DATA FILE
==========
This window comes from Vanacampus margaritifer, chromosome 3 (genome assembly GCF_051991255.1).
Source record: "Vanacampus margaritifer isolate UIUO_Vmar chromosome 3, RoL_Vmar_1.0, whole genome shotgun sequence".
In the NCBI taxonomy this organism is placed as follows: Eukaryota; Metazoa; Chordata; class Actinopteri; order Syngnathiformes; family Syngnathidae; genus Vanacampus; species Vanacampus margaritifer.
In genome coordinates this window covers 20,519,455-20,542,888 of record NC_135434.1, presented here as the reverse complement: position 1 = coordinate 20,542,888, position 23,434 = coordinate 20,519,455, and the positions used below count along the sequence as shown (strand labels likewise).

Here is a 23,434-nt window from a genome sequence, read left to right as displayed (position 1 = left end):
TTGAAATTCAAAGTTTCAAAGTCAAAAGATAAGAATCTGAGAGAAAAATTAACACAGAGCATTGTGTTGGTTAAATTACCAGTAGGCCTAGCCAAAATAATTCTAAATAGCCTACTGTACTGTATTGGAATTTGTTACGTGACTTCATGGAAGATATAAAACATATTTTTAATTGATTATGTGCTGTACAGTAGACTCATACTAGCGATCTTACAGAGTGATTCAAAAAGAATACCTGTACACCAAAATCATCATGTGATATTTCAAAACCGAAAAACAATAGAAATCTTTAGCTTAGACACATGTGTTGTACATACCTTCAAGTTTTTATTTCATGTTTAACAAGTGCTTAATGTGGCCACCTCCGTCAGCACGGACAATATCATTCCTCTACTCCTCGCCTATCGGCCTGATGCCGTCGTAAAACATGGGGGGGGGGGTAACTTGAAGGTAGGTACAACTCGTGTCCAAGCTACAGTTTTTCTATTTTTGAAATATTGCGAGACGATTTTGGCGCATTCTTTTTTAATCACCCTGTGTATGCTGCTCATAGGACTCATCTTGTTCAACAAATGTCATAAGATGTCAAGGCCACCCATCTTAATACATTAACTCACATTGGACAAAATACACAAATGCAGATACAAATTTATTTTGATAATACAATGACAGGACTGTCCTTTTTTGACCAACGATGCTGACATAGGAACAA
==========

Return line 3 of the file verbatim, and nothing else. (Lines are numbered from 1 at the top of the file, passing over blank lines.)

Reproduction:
In the NCBI taxonomy this organism is placed as follows: Eukaryota; Metazoa; Chordata; class Actinopteri; order Syngnathiformes; family Syngnathidae; genus Vanacampus; species Vanacampus margaritifer.